Will.i.am, of the pop group Black Eyed Peas has teamed with entrepreneur Edo Segal to launch a new company called will.i.apps, which unveiled a first-of-its-kind augmented reality video app on Monday that places the viewer in the center of the action. Users can look up, down, left or right through their iPhone, iPad or iPod Touch (demonstrated above) from “within” this 360-degree music video, pinching or spreading the screen to zoom in or out.
The $3 BEP360 app is not only fascinating, but offers a model for music distribution that Segal — who co-founded will.i.apps with will.i.am — said offers a potentially profitable model for other bands. Instead of sitting there passively while listening to or watching the Black Eyed Peas having a good time, fans can feel like they’re joining the group for a house party. It’s not quite like being there, of course, but it comes closer than other recorded media formats.
This 360-degree music video flexes the app’s ability to deliver a new musical experience rather than replicating the old ones, for which many fans are no longer willing to pay, Segal explained to Evolver.fm:
“One of the core things that need to change for the media industry in order for it to really benefit from the revolution caused by disruptions like the [iTunes] app store is that the product needs to change. It’s not just about how to re-package the same old media in different ways, and expecting revenue to continue to climb. Rather, it’s about understanding that the media is changing, and there’s a huge opportunity to program for those new mediums and create value for consumers — value that they’ll be willing to pay for, that’s not just an MP3 that they can rip.”
Aside from the fact that we don’t know what “ripping” an MP3 means, Segal is onto something here: If you want to sell something to someone, it helps if it’s something they don’t already have — or can’t easily get for free. Apps such as this qualify, and the versatility of the app format, as compared to digital music files that are basically file-based approximations of the CD single, has opened the door for all sorts of neat stuff like this, giving fans something new and artists something green.
Some of the magic behind this app comes from the augmented reality (AR) company Metaio, which created the engine that coordinates the direction your iOS device is facing with which part of the 360-degree video is shown; and 3D360, whose technology captured the footage in three dimensions.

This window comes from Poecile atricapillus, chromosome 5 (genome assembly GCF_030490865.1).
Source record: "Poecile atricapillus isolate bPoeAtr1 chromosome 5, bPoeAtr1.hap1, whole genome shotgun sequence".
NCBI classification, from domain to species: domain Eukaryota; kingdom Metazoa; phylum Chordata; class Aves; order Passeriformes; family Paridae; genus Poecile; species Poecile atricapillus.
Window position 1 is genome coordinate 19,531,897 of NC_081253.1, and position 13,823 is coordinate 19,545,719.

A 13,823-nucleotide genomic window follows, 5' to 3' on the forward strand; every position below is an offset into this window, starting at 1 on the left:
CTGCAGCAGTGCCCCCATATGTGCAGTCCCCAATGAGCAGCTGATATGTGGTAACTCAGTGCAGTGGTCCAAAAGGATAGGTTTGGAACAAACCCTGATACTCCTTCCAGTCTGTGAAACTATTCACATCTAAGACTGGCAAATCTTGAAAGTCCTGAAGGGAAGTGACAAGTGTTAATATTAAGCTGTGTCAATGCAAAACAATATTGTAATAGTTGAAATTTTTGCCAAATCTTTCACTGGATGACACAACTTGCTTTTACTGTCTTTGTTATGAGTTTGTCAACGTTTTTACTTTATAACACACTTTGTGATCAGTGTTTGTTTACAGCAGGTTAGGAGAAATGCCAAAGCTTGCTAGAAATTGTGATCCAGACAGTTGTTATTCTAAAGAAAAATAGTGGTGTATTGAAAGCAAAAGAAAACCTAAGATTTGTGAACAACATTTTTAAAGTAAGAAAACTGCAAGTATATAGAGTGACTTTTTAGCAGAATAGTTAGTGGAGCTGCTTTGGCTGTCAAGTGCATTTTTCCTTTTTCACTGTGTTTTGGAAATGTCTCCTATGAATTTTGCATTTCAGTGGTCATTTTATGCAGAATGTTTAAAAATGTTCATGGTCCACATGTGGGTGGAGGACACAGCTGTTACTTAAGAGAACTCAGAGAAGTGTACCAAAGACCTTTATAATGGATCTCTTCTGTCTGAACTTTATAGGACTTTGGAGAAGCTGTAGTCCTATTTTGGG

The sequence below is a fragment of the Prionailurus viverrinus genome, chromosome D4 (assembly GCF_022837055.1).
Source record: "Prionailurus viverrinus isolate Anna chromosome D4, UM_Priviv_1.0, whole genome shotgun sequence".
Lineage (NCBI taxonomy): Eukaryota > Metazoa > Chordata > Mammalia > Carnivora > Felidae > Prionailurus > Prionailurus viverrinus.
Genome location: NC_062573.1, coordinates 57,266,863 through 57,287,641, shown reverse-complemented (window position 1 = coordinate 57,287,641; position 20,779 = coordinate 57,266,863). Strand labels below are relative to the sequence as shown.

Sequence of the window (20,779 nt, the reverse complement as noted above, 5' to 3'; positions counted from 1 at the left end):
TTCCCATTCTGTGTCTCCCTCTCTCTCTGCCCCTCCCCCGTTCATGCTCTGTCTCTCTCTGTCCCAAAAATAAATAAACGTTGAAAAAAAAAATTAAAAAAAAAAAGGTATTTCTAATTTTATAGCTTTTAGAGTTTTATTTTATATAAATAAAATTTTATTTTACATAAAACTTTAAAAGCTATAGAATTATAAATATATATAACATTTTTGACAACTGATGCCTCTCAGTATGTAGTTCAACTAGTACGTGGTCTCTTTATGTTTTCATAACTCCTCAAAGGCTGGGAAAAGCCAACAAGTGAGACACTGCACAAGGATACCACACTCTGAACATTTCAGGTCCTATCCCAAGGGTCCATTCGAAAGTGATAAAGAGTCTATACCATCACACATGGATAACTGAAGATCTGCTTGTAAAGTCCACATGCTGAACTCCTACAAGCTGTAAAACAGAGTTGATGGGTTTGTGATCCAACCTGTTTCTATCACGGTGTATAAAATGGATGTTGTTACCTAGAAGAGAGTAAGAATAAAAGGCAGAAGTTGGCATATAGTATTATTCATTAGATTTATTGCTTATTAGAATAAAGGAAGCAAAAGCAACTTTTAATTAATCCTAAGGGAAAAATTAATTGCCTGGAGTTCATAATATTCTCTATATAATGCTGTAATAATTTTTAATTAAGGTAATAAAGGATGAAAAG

Apple’s current iOS devices can only display video in two dimensions, but when smartphones with 3D displays become available (such as those being worked on by Nvidia and Nintendo), this video will appear in 3D on those platforms, making it even more immersive, not to mention cool.
Creating this three-dimensional, 360-degree video required 16 stereoscopic cameras and one omni-directional camera in the center of the action, where the viewer is located in virtual space. Using image-stitching software, will.i.apps and friends joined the footage taken by the 16 cameras with the central, omni-directional camera to create the smooth 360-degree video reality displayed by the app. Even the menus are 360-degrees; in order to move from one menu item to the next, the viewer simply spins to the left or right.
In case you haven’t encountered augmented reality before, the term refers to applications that “augment” one’s real-world surroundings with an overlay of visual and other data to combine real and virtual worlds. This BEP360 differs from most of those, in that it does not overlay the dancers and members of the band onto your actual surroundings. Instead, the only part of the user’s world that is included in the app is the direction in which they are pointing the phone, which technically makes it more of an “immersive reality” app.
That’s splitting hairs though — what matters here is that the app is really neat, and will be worthwhile to fans of the band. Point the phone in any direction and pan left or right, and the scene automatically scrolls to a new view in real time. It’s an approximate simulation of what would happen if you were to stand in the middle of the filming of a Black Eyed Peas video and look around at all the action — but without being forcibly escorted from the premises.